Website Monitoring With Uptime Robot
For those who do need the explanation of how a uptime monitoring service would benefit you, let me briefly tell you.
Your goal as a serious blogger is to make money. However, if your website goes offline for any reason – nobody is seeing ads, and nobody is buying products. You’re losing out on money you could have earned if your site were working. While the repuatble website hosts have 99%+ service promises, site outages CAN and DO happen. Do NOT expect your website host to tell you, though, that there is currently or has been an outage.
If you DO know that you’re experiencing an outage, however, it can help you in two specific ways.
- You can notify your webhost’s support staff of the outage so that they can work to get you back online. Obviously, the sooner your site is back online, the sooner your blog goes back to making you money.
- Reputable hosting companies will credit your account for any downtime that you report to them. You can’t get credited, though, if you don’t know your website is down.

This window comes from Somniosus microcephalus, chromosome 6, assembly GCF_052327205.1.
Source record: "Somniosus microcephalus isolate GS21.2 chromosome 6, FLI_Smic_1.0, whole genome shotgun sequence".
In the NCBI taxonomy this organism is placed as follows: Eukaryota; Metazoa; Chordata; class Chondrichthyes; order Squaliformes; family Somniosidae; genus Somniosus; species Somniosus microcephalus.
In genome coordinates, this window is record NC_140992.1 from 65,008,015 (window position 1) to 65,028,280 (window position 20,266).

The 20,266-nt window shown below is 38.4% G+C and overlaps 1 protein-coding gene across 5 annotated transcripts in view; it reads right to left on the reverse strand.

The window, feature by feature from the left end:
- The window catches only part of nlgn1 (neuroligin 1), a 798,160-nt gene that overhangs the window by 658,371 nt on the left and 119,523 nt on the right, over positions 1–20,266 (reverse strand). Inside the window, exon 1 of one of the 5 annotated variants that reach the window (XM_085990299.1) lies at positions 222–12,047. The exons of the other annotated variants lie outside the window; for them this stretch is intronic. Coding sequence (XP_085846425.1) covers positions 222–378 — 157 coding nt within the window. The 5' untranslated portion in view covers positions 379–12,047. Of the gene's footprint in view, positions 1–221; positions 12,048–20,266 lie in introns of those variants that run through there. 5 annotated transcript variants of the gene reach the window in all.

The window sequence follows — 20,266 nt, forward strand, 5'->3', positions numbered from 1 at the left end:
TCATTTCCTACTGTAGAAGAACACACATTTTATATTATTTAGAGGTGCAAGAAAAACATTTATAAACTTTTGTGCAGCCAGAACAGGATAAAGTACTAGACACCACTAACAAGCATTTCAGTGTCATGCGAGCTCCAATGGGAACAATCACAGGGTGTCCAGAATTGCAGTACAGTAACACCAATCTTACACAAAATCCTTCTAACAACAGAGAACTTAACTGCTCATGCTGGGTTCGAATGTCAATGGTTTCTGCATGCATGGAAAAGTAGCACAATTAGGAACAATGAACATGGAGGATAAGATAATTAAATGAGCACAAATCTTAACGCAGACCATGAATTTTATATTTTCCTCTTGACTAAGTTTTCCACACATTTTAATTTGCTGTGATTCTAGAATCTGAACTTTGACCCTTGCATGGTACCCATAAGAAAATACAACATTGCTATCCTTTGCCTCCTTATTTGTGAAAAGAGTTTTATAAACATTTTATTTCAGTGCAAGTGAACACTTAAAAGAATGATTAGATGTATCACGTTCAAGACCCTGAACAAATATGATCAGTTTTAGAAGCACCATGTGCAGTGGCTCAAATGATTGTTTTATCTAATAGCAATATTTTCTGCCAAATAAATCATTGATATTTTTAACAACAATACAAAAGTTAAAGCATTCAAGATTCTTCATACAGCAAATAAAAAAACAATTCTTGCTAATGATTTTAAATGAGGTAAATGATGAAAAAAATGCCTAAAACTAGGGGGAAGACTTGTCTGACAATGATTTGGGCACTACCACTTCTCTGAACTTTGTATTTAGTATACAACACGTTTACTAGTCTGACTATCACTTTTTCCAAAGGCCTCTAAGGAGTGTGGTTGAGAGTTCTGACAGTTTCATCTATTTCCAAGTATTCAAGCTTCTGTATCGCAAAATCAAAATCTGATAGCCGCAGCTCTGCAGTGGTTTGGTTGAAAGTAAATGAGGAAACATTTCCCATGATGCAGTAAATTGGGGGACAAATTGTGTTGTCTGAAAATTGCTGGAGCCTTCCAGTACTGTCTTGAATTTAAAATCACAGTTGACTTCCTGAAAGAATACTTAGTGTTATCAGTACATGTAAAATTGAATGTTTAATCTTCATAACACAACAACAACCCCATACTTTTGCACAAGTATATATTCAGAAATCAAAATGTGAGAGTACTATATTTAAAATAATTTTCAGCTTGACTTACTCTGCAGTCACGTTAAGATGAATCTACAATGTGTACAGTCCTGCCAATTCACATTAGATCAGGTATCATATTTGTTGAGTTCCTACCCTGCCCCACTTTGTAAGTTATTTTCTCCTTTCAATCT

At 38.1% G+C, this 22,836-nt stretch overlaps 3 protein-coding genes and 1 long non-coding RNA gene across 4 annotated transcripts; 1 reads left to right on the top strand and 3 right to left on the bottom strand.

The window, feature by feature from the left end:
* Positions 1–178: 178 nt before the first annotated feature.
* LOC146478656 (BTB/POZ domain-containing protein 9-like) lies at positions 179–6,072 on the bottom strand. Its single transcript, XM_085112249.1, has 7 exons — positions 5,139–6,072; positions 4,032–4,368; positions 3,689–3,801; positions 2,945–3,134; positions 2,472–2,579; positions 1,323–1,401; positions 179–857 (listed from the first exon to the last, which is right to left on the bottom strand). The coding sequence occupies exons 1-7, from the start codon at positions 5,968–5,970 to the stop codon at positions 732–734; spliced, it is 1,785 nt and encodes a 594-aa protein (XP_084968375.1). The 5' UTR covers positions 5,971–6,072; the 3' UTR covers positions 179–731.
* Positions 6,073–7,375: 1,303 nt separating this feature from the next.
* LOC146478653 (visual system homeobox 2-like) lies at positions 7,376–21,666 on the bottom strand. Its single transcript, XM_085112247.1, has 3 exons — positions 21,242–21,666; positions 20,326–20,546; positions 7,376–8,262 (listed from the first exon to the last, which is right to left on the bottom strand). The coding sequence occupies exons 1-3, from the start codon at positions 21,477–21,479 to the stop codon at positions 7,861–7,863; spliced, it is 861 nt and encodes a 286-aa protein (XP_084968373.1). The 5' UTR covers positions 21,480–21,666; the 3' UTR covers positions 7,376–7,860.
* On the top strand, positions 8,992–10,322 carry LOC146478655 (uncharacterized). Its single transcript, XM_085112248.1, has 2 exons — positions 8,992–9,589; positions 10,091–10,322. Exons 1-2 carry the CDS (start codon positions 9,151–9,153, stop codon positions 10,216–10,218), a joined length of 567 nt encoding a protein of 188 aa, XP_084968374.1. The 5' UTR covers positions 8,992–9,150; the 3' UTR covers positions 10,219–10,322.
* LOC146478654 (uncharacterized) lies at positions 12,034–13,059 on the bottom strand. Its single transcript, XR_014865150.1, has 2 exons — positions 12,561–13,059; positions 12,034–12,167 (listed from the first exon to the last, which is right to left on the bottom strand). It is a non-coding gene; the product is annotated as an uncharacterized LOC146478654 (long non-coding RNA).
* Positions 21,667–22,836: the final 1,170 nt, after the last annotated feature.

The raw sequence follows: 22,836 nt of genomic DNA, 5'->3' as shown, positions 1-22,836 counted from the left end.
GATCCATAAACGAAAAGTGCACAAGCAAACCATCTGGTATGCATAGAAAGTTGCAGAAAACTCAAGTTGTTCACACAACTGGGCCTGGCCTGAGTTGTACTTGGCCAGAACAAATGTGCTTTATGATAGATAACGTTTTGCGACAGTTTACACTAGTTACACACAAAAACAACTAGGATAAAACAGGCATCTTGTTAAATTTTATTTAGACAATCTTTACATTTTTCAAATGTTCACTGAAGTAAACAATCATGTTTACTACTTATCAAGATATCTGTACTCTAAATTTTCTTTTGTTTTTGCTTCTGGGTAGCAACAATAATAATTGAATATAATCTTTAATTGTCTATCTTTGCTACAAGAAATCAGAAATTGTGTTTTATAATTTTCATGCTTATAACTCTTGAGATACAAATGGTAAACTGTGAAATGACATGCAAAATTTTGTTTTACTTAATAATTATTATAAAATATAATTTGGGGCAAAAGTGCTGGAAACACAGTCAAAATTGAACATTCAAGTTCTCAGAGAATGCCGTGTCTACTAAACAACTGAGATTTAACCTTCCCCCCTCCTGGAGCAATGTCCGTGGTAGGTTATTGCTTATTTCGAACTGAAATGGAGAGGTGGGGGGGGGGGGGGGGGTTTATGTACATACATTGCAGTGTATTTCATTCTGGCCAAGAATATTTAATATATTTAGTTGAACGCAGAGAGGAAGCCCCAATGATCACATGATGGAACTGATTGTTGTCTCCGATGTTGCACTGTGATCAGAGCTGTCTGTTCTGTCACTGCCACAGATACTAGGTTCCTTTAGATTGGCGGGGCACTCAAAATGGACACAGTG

So … do I have your attention? Allow me to introduce you to Uptime Robot.
Let’s start with the basics. What do you get for free? You get up to 50 monitors at a 5 minute monitoring level and two months of uptime logs. Additionally you get multiple options for notification of downtime such as email, Twitter, Telegram, Email-to-SMS, Slack, Telegram, etc… As far as the types of monitors available, they include HTTP(S), Ping, Port, and Keyword. “What is a monitor?”, you ask. A monitor, in this case, is what you configure to perform website monitoring functions.
Yes, there’s a paid “pro” plan available too. I won’t go over all of the differences between the plans, but the main benefits of the pro plan are the time between scans shrinks from 5 minutes to 1 minute and the ability to use their “pro sms” notification option. This enhanced level of service can be had for as little as $4.50 / month.
I mentioned above that there’s four types of monitors available. Let’s take a few minutes to go over what they do.
- HTTP(S) HTTP(S) monitors check the status of a web server & whether or not it responds at all to a HTTP(S) request. When this web page monitor receives back a 200 status from a server – all is good, however, if it receives back a 400 or 500 status (such as the dreaded 404 page not found), it’ll check again in 30 seconds to confirm the failure and then send out a notification.